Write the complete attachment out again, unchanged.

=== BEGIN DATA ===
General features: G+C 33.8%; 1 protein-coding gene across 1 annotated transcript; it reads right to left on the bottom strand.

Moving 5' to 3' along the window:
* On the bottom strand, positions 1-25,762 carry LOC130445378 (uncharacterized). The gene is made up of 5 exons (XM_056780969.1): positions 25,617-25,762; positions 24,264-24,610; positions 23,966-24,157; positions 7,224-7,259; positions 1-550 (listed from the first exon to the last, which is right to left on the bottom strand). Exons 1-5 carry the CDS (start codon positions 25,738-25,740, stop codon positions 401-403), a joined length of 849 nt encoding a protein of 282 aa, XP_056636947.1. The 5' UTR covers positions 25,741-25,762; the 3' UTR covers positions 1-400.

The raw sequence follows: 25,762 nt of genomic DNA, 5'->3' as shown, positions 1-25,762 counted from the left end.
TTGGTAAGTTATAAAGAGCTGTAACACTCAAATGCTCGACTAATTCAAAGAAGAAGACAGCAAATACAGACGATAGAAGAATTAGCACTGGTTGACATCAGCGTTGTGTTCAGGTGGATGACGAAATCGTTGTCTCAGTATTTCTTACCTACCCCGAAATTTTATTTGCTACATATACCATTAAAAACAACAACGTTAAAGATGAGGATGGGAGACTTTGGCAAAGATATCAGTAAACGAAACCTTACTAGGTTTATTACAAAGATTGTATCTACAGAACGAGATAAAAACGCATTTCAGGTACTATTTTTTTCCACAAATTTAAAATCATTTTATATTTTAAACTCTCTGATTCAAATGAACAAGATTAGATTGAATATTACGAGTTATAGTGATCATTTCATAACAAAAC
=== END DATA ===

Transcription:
General features: G+C 33.8%; 1 protein-coding gene across 1 annotated transcript; it reads right to left on the bottom strand.

Moving 5' to 3' along the window:
* On the bottom strand, positions 1-25,762 carry LOC130445378 (uncharacterized). The gene is made up of 5 exons (XM_056780969.1): positions 25,617-25,762; positions 24,264-24,610; positions 23,966-24,157; positions 7,224-7,259; positions 1-550 (listed from the first exon to the last, which is right to left on the bottom strand). Exons 1-5 carry the CDS (start codon positions 25,738-25,740, stop codon positions 401-403), a joined length of 849 nt encoding a protein of 282 aa, XP_056636947.1. The 5' UTR covers positions 25,741-25,762; the 3' UTR covers positions 1-400.

The raw sequence follows: 25,762 nt of genomic DNA, 5'->3' as shown, positions 1-25,762 counted from the left end.
TTGGTAAGTTATAAAGAGCTGTAACACTCAAATGCTCGACTAATTCAAAGAAGAAGACAGCAAATACAGACGATAGAAGAATTAGCACTGGTTGACATCAGCGTTGTGTTCAGGTGGATGACGAAATCGTTGTCTCAGTATTTCTTACCTACCCCGAAATTTTATTTGCTACATATACCATTAAAAACAACAACGTTAAAGATGAGGATGGGAGACTTTGGCAAAGATATCAGTAAACGAAACCTTACTAGGTTTATTACAAAGATTGTATCTACAGAACGAGATAAAAACGCATTTCAGGTACTATTTTTTTCCACAAATTTAAAATCATTTTATATTTTAAACTCTCTGATTCAAATGAACAAGATTAGATTGAATATTACGAGTTATAGTGATCATTTCATAACAAAAC